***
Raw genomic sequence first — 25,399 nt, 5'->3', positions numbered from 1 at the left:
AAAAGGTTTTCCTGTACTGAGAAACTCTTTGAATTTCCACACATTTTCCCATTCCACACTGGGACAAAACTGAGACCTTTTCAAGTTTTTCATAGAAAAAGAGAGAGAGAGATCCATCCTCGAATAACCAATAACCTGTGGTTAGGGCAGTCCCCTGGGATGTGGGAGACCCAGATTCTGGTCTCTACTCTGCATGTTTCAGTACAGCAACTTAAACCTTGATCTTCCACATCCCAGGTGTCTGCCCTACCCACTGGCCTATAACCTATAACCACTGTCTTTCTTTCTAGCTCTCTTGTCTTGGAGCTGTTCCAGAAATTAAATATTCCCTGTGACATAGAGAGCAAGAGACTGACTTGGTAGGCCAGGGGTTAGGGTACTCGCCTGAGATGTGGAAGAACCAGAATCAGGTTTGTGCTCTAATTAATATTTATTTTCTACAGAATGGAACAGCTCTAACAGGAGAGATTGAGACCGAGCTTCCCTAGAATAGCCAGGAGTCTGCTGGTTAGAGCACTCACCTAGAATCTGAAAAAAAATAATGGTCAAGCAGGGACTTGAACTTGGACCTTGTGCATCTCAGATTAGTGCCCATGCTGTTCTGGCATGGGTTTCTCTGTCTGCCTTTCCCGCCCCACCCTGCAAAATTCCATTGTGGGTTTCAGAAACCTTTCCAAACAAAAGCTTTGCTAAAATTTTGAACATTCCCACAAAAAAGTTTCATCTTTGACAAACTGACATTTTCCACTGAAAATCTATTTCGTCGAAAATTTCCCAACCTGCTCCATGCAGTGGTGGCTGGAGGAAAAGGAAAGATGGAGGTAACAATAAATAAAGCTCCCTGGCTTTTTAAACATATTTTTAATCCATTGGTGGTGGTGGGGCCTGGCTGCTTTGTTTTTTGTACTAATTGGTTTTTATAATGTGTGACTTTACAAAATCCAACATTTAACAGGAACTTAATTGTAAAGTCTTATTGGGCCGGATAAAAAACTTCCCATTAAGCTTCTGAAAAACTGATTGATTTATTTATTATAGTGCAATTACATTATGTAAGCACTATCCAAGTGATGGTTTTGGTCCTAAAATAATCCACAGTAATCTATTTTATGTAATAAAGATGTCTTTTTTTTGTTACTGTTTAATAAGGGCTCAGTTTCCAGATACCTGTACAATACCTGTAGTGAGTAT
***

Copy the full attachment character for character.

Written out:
Raw genomic sequence first — 25,399 nt, 5'->3', positions numbered from 1 at the left:
AAAAGGTTTTCCTGTACTGAGAAACTCTTTGAATTTCCACACATTTTCCCATTCCACACTGGGACAAAACTGAGACCTTTTCAAGTTTTTCATAGAAAAAGAGAGAGAGAGATCCATCCTCGAATAACCAATAACCTGTGGTTAGGGCAGTCCCCTGGGATGTGGGAGACCCAGATTCTGGTCTCTACTCTGCATGTTTCAGTACAGCAACTTAAACCTTGATCTTCCACATCCCAGGTGTCTGCCCTACCCACTGGCCTATAACCTATAACCACTGTCTTTCTTTCTAGCTCTCTTGTCTTGGAGCTGTTCCAGAAATTAAATATTCCCTGTGACATAGAGAGCAAGAGACTGACTTGGTAGGCCAGGGGTTAGGGTACTCGCCTGAGATGTGGAAGAACCAGAATCAGGTTTGTGCTCTAATTAATATTTATTTTCTACAGAATGGAACAGCTCTAACAGGAGAGATTGAGACCGAGCTTCCCTAGAATAGCCAGGAGTCTGCTGGTTAGAGCACTCACCTAGAATCTGAAAAAAAATAATGGTCAAGCAGGGACTTGAACTTGGACCTTGTGCATCTCAGATTAGTGCCCATGCTGTTCTGGCATGGGTTTCTCTGTCTGCCTTTCCCGCCCCACCCTGCAAAATTCCATTGTGGGTTTCAGAAACCTTTCCAAACAAAAGCTTTGCTAAAATTTTGAACATTCCCACAAAAAAGTTTCATCTTTGACAAACTGACATTTTCCACTGAAAATCTATTTCGTCGAAAATTTCCCAACCTGCTCCATGCAGTGGTGGCTGGAGGAAAAGGAAAGATGGAGGTAACAATAAATAAAGCTCCCTGGCTTTTTAAACATATTTTTAATCCATTGGTGGTGGTGGGGCCTGGCTGCTTTGTTTTTTGTACTAATTGGTTTTTATAATGTGTGACTTTACAAAATCCAACATTTAACAGGAACTTAATTGTAAAGTCTTATTGGGCCGGATAAAAAACTTCCCATTAAGCTTCTGAAAAACTGATTGATTTATTTATTATAGTGCAATTACATTATGTAAGCACTATCCAAGTGATGGTTTTGGTCCTAAAATAATCCACAGTAATCTATTTTATGTAATAAAGATGTCTTTTTTTTGTTACTGTTTAATAAGGGCTCAGTTTCCAGATACCTGTACAATACCTGTAGTGAGTAT